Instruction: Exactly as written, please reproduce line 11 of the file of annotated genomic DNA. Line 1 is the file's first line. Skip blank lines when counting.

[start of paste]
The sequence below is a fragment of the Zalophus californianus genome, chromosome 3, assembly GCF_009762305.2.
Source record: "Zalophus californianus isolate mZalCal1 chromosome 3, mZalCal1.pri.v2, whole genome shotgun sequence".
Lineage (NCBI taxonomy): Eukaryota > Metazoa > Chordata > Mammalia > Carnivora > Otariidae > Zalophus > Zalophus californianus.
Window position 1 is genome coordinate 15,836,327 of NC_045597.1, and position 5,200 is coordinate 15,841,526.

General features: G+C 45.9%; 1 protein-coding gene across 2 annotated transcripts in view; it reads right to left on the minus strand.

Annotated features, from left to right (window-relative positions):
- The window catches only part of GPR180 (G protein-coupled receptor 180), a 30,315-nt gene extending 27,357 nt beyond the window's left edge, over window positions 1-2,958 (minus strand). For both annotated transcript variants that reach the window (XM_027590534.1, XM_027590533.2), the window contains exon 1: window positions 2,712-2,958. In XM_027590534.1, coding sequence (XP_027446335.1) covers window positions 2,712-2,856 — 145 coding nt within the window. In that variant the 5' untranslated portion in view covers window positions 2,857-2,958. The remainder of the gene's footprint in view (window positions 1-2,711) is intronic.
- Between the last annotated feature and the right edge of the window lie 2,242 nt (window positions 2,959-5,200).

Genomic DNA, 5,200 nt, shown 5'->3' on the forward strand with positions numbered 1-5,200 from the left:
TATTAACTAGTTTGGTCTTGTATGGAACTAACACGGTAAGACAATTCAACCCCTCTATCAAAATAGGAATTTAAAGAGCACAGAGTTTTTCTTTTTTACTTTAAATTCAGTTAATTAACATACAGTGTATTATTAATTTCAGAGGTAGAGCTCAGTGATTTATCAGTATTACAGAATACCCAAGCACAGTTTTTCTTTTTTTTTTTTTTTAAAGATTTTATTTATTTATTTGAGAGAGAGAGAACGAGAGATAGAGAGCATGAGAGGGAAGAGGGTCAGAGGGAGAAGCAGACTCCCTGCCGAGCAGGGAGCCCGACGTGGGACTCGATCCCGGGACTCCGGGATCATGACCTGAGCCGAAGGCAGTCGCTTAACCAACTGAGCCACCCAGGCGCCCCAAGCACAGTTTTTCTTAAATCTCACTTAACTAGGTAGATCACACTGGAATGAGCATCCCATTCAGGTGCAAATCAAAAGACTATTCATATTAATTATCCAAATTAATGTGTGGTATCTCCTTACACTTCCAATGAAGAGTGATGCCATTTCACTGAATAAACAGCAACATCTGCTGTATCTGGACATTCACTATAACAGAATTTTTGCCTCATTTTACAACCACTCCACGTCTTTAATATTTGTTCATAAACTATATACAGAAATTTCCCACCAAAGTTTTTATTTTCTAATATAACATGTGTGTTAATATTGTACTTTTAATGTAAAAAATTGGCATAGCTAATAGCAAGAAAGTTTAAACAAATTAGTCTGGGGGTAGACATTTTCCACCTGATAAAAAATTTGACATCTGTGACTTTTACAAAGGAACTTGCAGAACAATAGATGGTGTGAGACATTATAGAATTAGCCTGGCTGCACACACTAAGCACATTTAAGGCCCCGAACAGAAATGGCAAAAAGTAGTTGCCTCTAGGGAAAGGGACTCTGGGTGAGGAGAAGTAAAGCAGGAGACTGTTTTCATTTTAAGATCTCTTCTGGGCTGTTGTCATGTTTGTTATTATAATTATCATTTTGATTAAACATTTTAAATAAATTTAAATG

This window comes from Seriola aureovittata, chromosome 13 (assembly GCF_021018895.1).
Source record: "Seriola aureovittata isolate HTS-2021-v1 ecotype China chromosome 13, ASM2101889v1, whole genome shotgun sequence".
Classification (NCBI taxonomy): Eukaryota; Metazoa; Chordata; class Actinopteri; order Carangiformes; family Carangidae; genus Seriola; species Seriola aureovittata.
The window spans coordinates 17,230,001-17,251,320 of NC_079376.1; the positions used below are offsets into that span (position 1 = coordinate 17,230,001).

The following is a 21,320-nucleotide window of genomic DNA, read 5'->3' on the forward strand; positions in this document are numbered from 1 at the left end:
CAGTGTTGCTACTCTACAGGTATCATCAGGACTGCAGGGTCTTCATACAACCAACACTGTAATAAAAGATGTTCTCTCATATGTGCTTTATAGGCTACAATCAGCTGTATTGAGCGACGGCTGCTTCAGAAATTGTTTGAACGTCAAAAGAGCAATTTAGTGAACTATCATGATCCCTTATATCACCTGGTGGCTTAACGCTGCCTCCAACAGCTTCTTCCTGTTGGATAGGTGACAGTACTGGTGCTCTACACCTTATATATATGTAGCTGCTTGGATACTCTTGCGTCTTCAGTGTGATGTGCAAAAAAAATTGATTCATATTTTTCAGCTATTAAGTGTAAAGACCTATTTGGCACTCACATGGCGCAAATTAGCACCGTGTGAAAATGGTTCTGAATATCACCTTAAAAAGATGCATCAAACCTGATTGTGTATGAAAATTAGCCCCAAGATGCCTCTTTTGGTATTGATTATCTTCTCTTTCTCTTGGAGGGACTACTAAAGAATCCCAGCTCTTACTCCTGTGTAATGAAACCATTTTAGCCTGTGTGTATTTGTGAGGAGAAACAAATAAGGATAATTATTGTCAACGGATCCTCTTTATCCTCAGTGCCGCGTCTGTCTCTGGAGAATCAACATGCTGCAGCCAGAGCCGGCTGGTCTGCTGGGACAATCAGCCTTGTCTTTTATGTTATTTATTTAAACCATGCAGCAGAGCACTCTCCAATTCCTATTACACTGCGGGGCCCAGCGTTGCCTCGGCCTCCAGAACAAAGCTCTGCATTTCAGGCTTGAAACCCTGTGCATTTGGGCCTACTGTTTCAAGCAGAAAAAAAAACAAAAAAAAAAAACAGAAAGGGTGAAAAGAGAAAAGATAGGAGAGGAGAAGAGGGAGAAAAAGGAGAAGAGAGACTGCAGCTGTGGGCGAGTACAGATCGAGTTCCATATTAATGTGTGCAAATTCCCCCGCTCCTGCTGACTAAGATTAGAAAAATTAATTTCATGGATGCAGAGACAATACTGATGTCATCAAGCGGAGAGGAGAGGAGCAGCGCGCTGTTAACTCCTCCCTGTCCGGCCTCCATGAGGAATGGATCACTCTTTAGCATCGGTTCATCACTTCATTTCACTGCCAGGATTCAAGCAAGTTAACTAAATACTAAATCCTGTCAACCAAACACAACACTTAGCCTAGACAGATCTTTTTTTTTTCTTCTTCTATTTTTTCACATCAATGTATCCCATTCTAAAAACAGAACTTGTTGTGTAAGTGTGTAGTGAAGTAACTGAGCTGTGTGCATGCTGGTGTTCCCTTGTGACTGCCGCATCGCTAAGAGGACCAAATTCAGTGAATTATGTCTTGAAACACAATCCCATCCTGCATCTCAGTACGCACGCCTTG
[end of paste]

This window comes from Seriola aureovittata, chromosome 13 (assembly GCF_021018895.1).